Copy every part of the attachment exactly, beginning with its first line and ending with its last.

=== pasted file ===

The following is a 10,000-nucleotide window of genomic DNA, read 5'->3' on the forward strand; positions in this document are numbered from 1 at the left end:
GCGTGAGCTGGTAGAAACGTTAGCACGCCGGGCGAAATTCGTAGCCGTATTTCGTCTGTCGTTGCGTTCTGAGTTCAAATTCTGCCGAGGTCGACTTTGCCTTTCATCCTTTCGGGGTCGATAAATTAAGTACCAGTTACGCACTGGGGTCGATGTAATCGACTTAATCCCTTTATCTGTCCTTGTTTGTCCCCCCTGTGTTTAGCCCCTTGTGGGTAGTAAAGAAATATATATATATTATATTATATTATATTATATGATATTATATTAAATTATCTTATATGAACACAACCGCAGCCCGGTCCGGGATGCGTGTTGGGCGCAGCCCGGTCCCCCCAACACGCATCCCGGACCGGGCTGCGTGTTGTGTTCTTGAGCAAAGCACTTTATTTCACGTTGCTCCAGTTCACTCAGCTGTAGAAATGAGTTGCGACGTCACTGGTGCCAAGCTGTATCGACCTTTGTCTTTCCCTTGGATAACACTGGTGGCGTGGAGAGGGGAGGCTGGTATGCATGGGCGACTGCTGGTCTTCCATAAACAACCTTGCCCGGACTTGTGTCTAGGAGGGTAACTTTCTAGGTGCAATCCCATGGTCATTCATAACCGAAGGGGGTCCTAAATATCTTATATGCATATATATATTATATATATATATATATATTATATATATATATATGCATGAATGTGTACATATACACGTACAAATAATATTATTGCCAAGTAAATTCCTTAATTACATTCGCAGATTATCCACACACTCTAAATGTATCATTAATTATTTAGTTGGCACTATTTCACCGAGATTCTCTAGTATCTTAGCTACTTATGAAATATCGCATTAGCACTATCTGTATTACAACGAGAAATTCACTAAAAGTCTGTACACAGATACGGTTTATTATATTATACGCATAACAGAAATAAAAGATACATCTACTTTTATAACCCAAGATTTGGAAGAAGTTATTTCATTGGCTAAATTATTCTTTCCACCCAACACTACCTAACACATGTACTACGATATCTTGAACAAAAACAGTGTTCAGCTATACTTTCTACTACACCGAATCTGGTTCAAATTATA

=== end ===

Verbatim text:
The following is a 10,000-nucleotide window of genomic DNA, read 5'->3' on the forward strand; positions in this document are numbered from 1 at the left end:
GCGTGAGCTGGTAGAAACGTTAGCACGCCGGGCGAAATTCGTAGCCGTATTTCGTCTGTCGTTGCGTTCTGAGTTCAAATTCTGCCGAGGTCGACTTTGCCTTTCATCCTTTCGGGGTCGATAAATTAAGTACCAGTTACGCACTGGGGTCGATGTAATCGACTTAATCCCTTTATCTGTCCTTGTTTGTCCCCCCTGTGTTTAGCCCCTTGTGGGTAGTAAAGAAATATATATATATTATATTATATTATATTATATGATATTATATTAAATTATCTTATATGAACACAACCGCAGCCCGGTCCGGGATGCGTGTTGGGCGCAGCCCGGTCCCCCCAACACGCATCCCGGACCGGGCTGCGTGTTGTGTTCTTGAGCAAAGCACTTTATTTCACGTTGCTCCAGTTCACTCAGCTGTAGAAATGAGTTGCGACGTCACTGGTGCCAAGCTGTATCGACCTTTGTCTTTCCCTTGGATAACACTGGTGGCGTGGAGAGGGGAGGCTGGTATGCATGGGCGACTGCTGGTCTTCCATAAACAACCTTGCCCGGACTTGTGTCTAGGAGGGTAACTTTCTAGGTGCAATCCCATGGTCATTCATAACCGAAGGGGGTCCTAAATATCTTATATGCATATATATATTATATATATATATATATATTATATATATATATATGCATGAATGTGTACATATACACGTACAAATAATATTATTGCCAAGTAAATTCCTTAATTACATTCGCAGATTATCCACACACTCTAAATGTATCATTAATTATTTAGTTGGCACTATTTCACCGAGATTCTCTAGTATCTTAGCTACTTATGAAATATCGCATTAGCACTATCTGTATTACAACGAGAAATTCACTAAAAGTCTGTACACAGATACGGTTTATTATATTATACGCATAACAGAAATAAAAGATACATCTACTTTTATAACCCAAGATTTGGAAGAAGTTATTTCATTGGCTAAATTATTCTTTCCACCCAACACTACCTAACACATGTACTACGATATCTTGAACAAAAACAGTGTTCAGCTATACTTTCTACTACACCGAATCTGGTTCAAATTATA